Jesus Poked the Bear

Jesus Poked the Bear

While chewing my way through Matthew's gospel of Jesus and the Kingdom of Heaven, it's become clear why the religious leaders hated Jesus and conspired to kill him.

Jesus publicly proclaimed bold, offensive things to their faces. He poked the bear.

Woe ... You Hypocrites!

In Matthew 23, Jesus uses parallel structure to upbraid the religious leaders. Seven times, he explodes on them:

"Woe to you, teachers of the Law and Pharisees, you hypocrites!"

Wow. "Them's fightin' words." That's not merely poking the bear – it's poking the bear in the eye. Seven times. With a letter opener.

Let me line these seven up for you. "Woe to you, teachers of the Law and Pharisees, you hypocrites! ...

  1. "You shut the kingdom of heaven in men's faces."
  2. "You make a single convert twice as much a son of hell as you are."
  3. "You are blind guides! ... blind fools! ... blind men!"
  4. "You blind guides! You strain out a gnat but swallow a camel."
  5. "You are full of greed and self-indulgence..."
  6. "You are like whitewashed tombs ... full of everything unclean ... full of hypocrisy and wickedness."
  7. "You snakes! You brood of vipers! How will you escape being condemned to hell?"
Senior caucasian man holding blank empty banner covering mouth with hand, shocked and afraid for mistake. surprised expression
Did Jesus Just Say That?

Blind Guides, Gnats, and Camels

Jesus' language is vivid, compelling, and damning. Whitewashed tombs. Snakes, vipers, hell. But the two analogies I find most compelling in his assessment of the religious leaders:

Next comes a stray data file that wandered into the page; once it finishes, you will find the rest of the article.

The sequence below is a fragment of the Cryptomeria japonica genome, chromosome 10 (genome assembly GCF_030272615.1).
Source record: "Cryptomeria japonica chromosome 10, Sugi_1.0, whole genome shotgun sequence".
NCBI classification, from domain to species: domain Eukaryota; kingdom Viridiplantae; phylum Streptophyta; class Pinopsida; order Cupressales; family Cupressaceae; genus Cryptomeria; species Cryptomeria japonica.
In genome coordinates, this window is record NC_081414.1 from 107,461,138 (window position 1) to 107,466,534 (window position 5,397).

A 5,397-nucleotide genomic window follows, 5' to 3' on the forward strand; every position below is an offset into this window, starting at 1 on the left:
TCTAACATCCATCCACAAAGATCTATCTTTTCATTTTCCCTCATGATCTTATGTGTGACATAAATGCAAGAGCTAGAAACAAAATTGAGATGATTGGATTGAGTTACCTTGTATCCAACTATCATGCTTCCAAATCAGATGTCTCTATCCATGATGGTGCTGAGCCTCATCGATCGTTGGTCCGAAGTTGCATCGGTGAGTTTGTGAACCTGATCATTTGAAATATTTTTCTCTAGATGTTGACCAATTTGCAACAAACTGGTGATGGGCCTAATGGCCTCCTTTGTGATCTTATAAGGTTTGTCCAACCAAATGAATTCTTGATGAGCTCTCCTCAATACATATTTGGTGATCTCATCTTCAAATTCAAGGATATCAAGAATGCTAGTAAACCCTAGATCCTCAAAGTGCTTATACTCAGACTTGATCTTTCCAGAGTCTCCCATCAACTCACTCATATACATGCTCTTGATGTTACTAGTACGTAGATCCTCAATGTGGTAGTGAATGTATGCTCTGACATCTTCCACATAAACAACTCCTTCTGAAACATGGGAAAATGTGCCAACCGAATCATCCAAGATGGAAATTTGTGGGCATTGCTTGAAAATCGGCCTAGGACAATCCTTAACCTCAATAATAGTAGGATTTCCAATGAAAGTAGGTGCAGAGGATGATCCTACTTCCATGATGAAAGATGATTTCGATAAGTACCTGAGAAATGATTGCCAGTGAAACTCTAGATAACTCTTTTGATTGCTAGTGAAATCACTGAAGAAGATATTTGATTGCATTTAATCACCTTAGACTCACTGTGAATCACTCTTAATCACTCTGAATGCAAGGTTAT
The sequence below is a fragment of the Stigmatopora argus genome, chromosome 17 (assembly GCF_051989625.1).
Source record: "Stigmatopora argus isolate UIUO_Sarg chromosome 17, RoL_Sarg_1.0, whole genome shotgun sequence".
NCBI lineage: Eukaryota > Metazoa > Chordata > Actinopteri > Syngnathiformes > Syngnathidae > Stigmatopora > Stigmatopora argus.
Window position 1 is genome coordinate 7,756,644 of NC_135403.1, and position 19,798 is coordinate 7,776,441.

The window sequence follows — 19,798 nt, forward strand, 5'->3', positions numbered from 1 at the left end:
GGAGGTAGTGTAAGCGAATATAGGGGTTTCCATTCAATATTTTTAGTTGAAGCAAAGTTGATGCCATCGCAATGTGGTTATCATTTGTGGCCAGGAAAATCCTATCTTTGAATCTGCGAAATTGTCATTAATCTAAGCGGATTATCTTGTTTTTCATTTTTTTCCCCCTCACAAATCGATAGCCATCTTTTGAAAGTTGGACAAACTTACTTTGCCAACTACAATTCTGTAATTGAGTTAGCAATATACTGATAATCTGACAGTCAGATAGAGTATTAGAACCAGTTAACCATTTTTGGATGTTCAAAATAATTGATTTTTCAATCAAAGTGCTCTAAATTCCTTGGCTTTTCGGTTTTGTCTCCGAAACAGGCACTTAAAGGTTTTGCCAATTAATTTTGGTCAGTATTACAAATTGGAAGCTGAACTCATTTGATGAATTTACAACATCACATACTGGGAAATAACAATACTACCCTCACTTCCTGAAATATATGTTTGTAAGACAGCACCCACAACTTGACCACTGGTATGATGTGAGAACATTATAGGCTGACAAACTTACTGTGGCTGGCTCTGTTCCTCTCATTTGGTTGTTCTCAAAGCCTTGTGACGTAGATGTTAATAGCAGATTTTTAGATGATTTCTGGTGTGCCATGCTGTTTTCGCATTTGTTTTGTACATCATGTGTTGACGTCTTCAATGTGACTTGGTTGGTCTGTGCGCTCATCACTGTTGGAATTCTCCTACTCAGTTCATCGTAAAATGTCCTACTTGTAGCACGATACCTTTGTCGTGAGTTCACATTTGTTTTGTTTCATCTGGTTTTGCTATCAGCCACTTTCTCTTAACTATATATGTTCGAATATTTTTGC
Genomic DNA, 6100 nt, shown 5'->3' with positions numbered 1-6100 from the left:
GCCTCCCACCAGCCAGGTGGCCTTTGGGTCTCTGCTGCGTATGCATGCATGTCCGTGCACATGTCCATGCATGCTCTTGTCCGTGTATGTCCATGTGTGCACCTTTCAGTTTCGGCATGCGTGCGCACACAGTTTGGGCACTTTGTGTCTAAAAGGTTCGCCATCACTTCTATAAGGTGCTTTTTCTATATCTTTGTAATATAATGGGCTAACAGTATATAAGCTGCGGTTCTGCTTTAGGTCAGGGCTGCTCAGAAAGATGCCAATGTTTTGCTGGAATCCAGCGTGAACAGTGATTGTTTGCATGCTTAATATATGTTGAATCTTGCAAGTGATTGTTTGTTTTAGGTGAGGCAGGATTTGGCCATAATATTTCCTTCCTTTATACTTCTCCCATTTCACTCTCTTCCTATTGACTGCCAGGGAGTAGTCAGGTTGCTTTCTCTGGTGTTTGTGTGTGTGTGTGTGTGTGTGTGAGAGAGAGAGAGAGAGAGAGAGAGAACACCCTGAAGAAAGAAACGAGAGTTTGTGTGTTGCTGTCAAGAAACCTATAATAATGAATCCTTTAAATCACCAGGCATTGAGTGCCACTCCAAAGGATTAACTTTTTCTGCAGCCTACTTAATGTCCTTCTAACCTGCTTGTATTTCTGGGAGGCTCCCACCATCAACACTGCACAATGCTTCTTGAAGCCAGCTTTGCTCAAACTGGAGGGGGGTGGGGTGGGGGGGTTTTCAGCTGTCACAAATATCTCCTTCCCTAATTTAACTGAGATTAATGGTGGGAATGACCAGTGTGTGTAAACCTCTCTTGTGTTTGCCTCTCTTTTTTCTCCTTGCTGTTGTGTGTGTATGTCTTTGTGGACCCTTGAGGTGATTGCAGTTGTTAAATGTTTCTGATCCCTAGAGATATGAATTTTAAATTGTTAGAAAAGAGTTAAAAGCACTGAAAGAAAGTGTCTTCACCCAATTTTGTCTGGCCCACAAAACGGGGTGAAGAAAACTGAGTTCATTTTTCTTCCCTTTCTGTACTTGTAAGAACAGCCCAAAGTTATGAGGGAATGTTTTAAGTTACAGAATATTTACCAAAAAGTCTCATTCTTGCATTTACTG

1. Blind Guides.  Can you think of anything more dangerous than a Guide who cannot see? Imagine you're trekking up the side of a mountain, with narrow footholds and deadly drop-offs. Are you comfortable entrusting your life ... to a guide who cannot see? Won't you both end up falling off a cliff? Ironically, the "Guides" Jesus scolds are the ones who advertise their keen, 20/20 vision.
  2. Gnats and Camels. Jesus is a genius at using common, tangible, daily items to make his point. Throughout his teaching, Jesus employs many images or props as analogies ...
  • Gnats
  • Lost sheep  
  • Salt
  • Mustard seeds
  • Vines and branches
  • A Pearl
  • Birds that don't work
  • Lilies
  • A plank of wood
  • Foxes in holes
  • Living water
  • Bread
  • Camels
Hard to Swallow?

In Matthew 23:23-24, Jesus uses one of my favorites: Straining out a tiny gnat while swallowing an enormous camel. He accuses the religious leaders of excessive attention to secondary concerns (tithing spices is like straining a gnat from your soup), while neglecting primary concerns (justice, mercy, faithfulness) is ridiculous malpractice – like swallowing a camel!  In other words, they're majoring in the minors, while minoring in the majors.

Whoa! He Said, "Woe!"

Finally, don't miss Jesus' sevenfold assertion: Woe! Woe! Woe! Woe! Woe! Woe! Woe! It's not a word we tend to use today, so it deserves a definition. Woe means: a divine pronouncement of judgment; doomed. That's serious business for all of us.

Jesus, the "Gentle and Lowly Savior of the contrite" is also the "Poke-the-Bear-in-the-Eye-Accuser" of the religious, hypocritical leader.

Jesus. There is no one like him.